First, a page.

Wow, what a difference a week makes. Last week we were coming out of a bitter cold stretch with no meaningful rainfall since last fall.
Mother Nature gave us a cold front early last week and the resulting rainfall and ice followed it. All of Jefferson County has received a much needed 4 to 5 inches of rain! Temperatures are forecasted this week to be in the 60s and 70s and sunshine. You can drive out to your wheat field, roll down the windows, and sit and listen to the wheat grow! That was a drought buster, at least for a while.
This week we are going to continue our look at things produced in the US that have changed or improved our outdoor experience.
The Marlin Model 336 is certainly in that class. Because there’s one in just about every big-woods deer camp, this classic lever action is the only one still made here it’s the original company. Marlin was purchased by Remington a few years ago, and they continue to produce the same quality rifle. Introduced in 1948 the 336 in 30-30 or 35 Remington has accounted for untold numbers of whitetail over the years.
We have to mention the Colt 1911 pistol, used for years by our military. It remains to be one of the most popular, shootable pistols out there. The 107-year-old design is the “American fighting pistol”, having proved itself from the trenches to the jungles to the deserts. Nothing points like it. And it rides pretty well on your hip while you’re checking trail cameras, too.
The 1911 pistol is produced by many manufacturers today and has been customized more than any handgun in history.
Shifting gears, let’s take a look at a couple of items that were designed to make our time afield more bearable and comfortable.
Beginning with our feet! In 1936, four years after Charles Danner opened the Danner Shoe Mfg. Co. in Chippewa Falls, Wis., he took note of the caulked logging boots that foresters were wearing in the Pacific Northwest, and thought, “Now those are some dang tough boots!”Rugged people, he realized, needed rugged footwear and were willing to pay a premium for it. So he moved the operation to Portland, OR where the company has been making hard-wearing boots for loggers, ranchers, trappers, and hunters for more than 70 years.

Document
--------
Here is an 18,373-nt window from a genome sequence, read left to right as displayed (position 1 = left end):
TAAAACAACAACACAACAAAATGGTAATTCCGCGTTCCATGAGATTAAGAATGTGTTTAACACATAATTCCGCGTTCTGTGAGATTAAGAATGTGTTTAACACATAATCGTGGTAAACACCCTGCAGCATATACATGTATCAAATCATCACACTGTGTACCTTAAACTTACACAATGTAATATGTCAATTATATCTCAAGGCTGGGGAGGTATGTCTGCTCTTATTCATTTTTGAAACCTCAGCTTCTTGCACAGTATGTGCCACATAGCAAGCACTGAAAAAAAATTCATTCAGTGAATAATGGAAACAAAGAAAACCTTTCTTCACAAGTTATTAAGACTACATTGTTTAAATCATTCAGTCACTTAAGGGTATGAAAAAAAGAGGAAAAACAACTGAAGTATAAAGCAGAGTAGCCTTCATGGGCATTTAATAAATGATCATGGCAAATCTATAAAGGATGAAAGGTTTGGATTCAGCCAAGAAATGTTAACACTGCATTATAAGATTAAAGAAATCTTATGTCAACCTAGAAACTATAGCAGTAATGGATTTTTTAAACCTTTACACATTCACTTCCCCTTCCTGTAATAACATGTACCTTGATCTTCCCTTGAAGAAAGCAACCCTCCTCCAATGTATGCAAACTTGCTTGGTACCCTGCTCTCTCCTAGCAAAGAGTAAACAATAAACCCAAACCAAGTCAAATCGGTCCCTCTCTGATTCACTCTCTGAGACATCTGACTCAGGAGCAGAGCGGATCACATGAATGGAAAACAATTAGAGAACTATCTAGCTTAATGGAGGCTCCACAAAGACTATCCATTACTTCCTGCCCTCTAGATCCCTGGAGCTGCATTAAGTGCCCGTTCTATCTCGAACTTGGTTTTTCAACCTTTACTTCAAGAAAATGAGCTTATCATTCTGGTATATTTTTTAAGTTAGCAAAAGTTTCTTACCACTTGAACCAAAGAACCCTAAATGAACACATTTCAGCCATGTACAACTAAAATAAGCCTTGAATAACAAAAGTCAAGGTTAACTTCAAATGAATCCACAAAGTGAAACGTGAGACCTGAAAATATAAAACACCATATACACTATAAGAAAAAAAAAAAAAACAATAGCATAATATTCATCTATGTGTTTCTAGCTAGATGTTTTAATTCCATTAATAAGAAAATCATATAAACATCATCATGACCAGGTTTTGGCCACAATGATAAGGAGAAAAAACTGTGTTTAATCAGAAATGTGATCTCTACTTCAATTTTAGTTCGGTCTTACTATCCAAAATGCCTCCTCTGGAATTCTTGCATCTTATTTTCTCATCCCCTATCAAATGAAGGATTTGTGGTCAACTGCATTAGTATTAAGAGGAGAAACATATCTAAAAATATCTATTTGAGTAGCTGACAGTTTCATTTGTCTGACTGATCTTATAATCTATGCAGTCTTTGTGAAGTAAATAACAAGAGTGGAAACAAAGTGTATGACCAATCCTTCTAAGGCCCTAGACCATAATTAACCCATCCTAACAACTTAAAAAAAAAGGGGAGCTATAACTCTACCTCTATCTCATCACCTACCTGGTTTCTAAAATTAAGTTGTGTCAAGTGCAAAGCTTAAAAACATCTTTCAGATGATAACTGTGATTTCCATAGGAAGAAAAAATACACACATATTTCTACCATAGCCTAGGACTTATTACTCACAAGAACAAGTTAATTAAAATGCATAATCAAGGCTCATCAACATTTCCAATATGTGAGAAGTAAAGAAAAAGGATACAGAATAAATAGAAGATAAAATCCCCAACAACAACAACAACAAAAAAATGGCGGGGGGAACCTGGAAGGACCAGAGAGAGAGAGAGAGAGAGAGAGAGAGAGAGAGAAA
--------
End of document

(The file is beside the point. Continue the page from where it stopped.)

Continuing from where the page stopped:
In the mid 1990s, Danner introduced a 10-inch, all-leather, waterproof hunting boot with all the toughness of their previous offering.
The true icon of outdoor wear would have to the Woolrich Shirt! First produced in 1830 by the
“ Woolrich Made in America Buffalo Wool Shirt Company”, yep, that was the name! Located in Woolrich, PA, they have continued to produce the same quality shirts for nearly 200 years.
I remember back in the 1950s when my granddad, Lee Fentress, would come down to quail hunt, he would always wear his red Woolrich shirt with his pipe stuck in the pocket! When you took a break he always had a great outdoor tale to share. Those were the days.
In 1964, Buck Knives released the Model 110. It was a folder, and there was nothing new about folders; the Roman legions had marched with them. But this was different. It was big. It was heavy. It was clunky. But it had a brass frame and Macassar ebony handle scales, and it was gorgeous. It was also extremely strong. The 110 had a new type of locking mechanism that allowed you to do things that had heretofore been the province of fixed-blade knives.
The 3 3/4 inch stainless-steel blade could be easily sharpened, and rust wasn’t a problem. All you had to do was put a drop of oil on the hinge pin every so often and you were set for life. The 110 was too big to carry in a pocket, and so Buck sold it with a leather belt sheath.
You saw 110s on the belts of just about everyone who worked with their hands. I don’t know how many people I’ve hunted with who, when it’s time to start field dressing, reached for a 110. The new version is sleeker, but still does everything. Since 1964, Buck has sold 15 million Model 110s. Think of that; 15 million!
This last offering I would bet if you’re my age you have owned several! No matter where you live, you probably have a red-and-white Dardevle spoon in your tackle box. So recognizable is this piece of metal that it’s become the go-to model when a lure needs portraying on anything from a fishing-themed birthday card to a Santa Claus ornament. I clearly remember my grandfather giving me my first Dardevle, and though I’ll admit I didn’t use it often, every time I looked at it, I imagined myself battling giant bass. Of course, while I was dreaming, thousands of anglers were (and still are) using the classic Dardevle to fool everything from huge muskies to heavy lake trout and trophy walleyes.
Red-and-white will always be the iconic color scheme, but Eppinger actually produces more than 100 different patterns in an enormous variety of sizes, all of which are made in Michigan as they have been since 1912.
Hope you enjoyed remembering these items and get out this week and watch the wheat grow!